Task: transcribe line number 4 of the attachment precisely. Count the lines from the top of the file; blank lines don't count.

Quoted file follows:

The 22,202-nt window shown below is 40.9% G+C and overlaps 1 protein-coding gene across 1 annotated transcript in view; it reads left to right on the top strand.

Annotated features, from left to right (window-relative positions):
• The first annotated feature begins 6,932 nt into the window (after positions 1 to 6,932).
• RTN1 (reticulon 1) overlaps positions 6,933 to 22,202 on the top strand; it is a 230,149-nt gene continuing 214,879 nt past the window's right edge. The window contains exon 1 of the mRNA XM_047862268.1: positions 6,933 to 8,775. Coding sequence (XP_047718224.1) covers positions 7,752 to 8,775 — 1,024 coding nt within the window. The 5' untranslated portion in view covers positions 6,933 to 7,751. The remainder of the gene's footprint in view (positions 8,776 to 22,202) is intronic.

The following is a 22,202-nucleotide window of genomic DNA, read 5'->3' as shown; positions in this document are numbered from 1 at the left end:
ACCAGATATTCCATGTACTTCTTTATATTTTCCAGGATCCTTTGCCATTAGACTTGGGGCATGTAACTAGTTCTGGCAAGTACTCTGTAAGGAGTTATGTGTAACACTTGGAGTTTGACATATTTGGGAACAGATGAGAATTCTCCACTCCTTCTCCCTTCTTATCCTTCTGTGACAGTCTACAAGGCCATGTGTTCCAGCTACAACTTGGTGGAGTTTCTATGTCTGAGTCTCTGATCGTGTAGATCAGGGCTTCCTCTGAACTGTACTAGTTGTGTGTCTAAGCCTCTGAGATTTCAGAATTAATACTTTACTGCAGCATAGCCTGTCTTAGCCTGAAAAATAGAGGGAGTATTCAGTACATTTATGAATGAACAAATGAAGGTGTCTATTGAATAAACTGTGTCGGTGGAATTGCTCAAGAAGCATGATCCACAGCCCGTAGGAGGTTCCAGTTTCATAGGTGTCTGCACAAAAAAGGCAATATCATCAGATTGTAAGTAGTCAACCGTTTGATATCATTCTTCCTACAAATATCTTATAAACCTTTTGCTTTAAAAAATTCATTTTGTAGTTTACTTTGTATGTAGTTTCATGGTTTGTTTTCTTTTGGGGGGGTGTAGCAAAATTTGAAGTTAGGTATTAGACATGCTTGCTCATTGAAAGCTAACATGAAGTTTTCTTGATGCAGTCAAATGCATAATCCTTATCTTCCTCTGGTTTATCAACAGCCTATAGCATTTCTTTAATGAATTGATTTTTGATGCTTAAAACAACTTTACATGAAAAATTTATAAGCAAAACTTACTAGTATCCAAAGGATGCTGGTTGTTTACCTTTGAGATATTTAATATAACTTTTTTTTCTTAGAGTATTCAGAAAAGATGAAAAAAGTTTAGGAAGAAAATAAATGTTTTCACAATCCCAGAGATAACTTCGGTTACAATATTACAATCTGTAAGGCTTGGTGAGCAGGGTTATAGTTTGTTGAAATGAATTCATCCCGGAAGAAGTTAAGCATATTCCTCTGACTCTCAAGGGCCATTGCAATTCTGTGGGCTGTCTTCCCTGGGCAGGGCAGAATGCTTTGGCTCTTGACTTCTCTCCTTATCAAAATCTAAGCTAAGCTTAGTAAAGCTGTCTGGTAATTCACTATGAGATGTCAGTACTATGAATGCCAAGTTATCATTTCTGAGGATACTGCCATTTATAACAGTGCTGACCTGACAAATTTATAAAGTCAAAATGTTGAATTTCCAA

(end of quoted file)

• RTN1 (reticulon 1) overlaps positions 6,933 to 22,202 on the top strand; it is a 230,149-nt gene continuing 214,879 nt past the window's right edge. The window contains exon 1 of the mRNA XM_047862268.1: positions 6,933 to 8,775. Coding sequence (XP_047718224.1) covers positions 7,752 to 8,775 — 1,024 coding nt within the window. The 5' untranslated portion in view covers positions 6,933 to 7,751. The remainder of the gene's footprint in view (positions 8,776 to 22,202) is intronic.